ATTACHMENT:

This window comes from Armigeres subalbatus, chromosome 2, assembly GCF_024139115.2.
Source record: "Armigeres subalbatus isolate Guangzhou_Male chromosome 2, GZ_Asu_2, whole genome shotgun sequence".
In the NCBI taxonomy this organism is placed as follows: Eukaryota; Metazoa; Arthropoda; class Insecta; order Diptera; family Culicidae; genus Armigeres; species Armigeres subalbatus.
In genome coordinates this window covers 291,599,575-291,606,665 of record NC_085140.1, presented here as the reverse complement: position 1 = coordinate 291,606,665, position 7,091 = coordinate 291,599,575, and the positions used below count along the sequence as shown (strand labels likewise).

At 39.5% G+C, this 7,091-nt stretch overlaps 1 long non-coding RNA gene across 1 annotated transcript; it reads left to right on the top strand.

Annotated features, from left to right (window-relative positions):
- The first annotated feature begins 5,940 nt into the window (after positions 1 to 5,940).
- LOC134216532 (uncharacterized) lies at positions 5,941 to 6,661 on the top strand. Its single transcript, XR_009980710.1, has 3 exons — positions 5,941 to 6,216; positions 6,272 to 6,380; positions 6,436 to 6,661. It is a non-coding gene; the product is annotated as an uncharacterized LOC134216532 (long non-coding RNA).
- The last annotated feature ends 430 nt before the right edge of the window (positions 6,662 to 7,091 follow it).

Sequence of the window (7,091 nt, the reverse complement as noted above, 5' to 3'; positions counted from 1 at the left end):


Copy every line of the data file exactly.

This window comes from Armigeres subalbatus, chromosome 2, assembly GCF_024139115.2.
Source record: "Armigeres subalbatus isolate Guangzhou_Male chromosome 2, GZ_Asu_2, whole genome shotgun sequence".
In the NCBI taxonomy this organism is placed as follows: Eukaryota; Metazoa; Arthropoda; class Insecta; order Diptera; family Culicidae; genus Armigeres; species Armigeres subalbatus.
In genome coordinates this window covers 291,599,575-291,606,665 of record NC_085140.1, presented here as the reverse complement: position 1 = coordinate 291,606,665, position 7,091 = coordinate 291,599,575, and the positions used below count along the sequence as shown (strand labels likewise).

At 39.5% G+C, this 7,091-nt stretch overlaps 1 long non-coding RNA gene across 1 annotated transcript; it reads left to right on the top strand.

Annotated features, from left to right (window-relative positions):
- The first annotated feature begins 5,940 nt into the window (after positions 1 to 5,940).
- LOC134216532 (uncharacterized) lies at positions 5,941 to 6,661 on the top strand. Its single transcript, XR_009980710.1, has 3 exons — positions 5,941 to 6,216; positions 6,272 to 6,380; positions 6,436 to 6,661. It is a non-coding gene; the product is annotated as an uncharacterized LOC134216532 (long non-coding RNA).
- The last annotated feature ends 430 nt before the right edge of the window (positions 6,662 to 7,091 follow it).

Sequence of the window (7,091 nt, the reverse complement as noted above, 5' to 3'; positions counted from 1 at the left end):